So my blog is about that same scene. I will post blogs about the writing process but I don't give advice because I need advice. I'm not qualified to give it. In this way it really is a like a diary. If I experience a pagan event, celebration or new experience I'll blog it but if it's a bit boring then I'll not bother. I'm guessing that my readers are interested in the scene that I'm a part of. Beyond that I have the odd rant or write about observations but my work is observational so that's what you get if you read my fiction.

  76. Hi Jack,
    Nope, never to late to the party here! I read each comment, no matter when it's posted! Thanks for adding to the discussion. Sounds like you've discovered your blog's focus and if it's working then it's worth sticking with!

  77. I think Jane Steen's comment is very appropos as well as an interesting and fun goal to shoot for--I've been a fan of Jody's for a little while now and find it helpful if I don't always comment.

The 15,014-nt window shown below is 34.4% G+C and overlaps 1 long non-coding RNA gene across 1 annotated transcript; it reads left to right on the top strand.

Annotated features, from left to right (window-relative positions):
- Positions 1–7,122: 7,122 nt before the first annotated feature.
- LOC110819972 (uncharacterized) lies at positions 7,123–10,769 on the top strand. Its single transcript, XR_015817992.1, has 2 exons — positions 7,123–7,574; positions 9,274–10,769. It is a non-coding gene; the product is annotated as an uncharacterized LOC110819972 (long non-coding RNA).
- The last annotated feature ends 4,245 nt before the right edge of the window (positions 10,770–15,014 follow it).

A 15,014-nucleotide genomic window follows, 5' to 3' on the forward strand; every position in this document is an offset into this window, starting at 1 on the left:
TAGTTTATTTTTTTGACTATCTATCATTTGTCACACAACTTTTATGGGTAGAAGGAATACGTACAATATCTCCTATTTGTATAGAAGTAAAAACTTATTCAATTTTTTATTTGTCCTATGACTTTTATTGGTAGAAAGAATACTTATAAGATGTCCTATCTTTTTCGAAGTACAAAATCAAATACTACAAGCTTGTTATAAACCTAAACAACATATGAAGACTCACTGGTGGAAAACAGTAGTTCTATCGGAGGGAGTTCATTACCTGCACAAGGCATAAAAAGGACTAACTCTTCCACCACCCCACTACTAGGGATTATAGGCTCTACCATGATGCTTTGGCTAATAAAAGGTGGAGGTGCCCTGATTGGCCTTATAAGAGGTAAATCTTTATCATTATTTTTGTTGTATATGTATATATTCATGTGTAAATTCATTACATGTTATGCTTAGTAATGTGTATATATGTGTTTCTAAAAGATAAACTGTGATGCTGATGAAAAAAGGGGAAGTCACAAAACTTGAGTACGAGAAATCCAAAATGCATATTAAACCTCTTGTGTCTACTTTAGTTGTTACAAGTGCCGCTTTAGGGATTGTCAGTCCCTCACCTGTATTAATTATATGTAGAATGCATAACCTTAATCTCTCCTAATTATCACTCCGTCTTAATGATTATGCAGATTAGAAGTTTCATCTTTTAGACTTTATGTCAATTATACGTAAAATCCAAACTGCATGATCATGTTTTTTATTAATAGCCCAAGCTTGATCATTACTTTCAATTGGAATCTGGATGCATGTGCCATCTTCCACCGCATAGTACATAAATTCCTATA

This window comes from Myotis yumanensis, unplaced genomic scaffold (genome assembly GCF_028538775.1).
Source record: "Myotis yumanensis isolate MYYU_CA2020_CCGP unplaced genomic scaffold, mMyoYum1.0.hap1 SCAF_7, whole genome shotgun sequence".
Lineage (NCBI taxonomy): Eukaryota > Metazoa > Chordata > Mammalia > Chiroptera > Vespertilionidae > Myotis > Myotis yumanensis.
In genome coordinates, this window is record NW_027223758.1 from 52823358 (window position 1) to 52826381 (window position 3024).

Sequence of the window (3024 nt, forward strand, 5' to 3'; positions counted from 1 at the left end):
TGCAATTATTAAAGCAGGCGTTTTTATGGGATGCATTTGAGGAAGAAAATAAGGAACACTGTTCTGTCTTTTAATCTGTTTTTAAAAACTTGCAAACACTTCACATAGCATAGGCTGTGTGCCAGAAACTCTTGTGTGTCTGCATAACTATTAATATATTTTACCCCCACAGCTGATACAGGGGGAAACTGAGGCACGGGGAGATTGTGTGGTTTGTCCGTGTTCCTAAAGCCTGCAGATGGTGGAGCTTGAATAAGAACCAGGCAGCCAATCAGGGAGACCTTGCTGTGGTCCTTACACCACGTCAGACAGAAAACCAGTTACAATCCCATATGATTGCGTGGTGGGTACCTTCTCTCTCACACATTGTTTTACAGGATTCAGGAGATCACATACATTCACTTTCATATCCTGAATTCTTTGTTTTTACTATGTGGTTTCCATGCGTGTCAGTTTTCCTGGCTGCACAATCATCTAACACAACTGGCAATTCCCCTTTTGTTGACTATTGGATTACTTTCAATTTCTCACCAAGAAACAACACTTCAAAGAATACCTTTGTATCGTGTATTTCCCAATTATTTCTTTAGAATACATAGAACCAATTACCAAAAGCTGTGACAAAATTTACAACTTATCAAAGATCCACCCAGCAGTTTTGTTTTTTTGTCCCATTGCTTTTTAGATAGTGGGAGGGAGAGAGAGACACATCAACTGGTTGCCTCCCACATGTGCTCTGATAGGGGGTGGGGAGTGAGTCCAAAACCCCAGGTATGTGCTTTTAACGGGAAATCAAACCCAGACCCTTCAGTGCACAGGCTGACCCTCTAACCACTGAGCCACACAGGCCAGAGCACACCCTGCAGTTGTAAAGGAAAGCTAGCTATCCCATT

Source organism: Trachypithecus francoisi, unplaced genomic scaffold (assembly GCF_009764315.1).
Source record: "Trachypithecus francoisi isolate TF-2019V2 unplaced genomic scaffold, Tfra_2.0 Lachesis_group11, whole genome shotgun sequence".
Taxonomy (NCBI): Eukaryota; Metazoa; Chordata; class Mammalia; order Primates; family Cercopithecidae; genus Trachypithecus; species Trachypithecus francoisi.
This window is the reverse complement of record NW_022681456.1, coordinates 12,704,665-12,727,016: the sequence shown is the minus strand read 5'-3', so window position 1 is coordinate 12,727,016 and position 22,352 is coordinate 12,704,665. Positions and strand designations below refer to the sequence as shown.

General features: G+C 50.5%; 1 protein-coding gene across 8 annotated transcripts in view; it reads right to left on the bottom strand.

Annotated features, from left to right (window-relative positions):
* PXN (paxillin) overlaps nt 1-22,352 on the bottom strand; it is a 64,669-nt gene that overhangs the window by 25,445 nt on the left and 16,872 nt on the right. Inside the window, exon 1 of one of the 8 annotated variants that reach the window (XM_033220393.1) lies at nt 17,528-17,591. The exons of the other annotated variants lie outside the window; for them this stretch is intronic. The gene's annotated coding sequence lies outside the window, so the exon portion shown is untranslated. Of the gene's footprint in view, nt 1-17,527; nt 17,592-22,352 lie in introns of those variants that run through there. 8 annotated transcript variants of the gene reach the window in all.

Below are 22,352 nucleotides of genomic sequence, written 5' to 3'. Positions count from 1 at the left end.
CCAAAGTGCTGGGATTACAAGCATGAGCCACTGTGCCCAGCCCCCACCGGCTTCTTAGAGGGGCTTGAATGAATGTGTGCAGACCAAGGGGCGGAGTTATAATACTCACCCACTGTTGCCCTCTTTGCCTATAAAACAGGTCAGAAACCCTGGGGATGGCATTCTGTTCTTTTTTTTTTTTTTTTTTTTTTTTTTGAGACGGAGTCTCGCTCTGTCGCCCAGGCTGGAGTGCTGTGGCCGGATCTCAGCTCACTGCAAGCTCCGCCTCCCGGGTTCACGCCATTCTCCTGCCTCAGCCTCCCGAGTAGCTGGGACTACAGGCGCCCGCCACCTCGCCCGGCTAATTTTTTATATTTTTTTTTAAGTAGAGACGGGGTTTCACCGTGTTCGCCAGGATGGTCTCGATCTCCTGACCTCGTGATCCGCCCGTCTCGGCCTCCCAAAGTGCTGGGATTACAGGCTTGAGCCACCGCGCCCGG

78. Howdy, all -

    I am a Longtime follower of Neil Gaiman's blog, and I think I know why.

    The guy is charming, probably to a fault. And his "author voice", his characteristic writing style, is like none other. And it's not too far from his blogging voice. His stories are fantasy, and he seems an insatiable reader, of various media, and blogs about music, social issues (he champions the Comic Book Legal Defense Fund, even though he's not writing comic books any more), various humanitarian causes, and other writers he finds interesting.

    So, liking a writer's sense of humor, interests, and writing voice are all things that keep me coming back. I've met a few other authors I check in with from time to time, just to see what they are up to.

    (I should point out that prior to blogging, Mr. Gaiman had a MASSIVE readership anyway, worldwide. So, not too surprising that his blog gets zillions of hits per month :-)

  79. Thanks for asking a great question.

    As a reader, I only follow a writer's blog if their blogging voice is related to their fiction writing voice. And if the things they blog about reveal more about how they see the world or reflect on the ideas embedded in their fiction.

    If the blog reveals a lot of personal stuff or doesn't connect me emotionally with the fiction somehow, I won't continue reading the blog because I want to keep my connection with the fiction unmediated.

    As a writer, I will read the fiction of writers who blog about writing if I like their blogging voice.

  80. Thanks for stopping by, Kate! I've really appreciated getting to hear everyone's thoughts on this particular topic!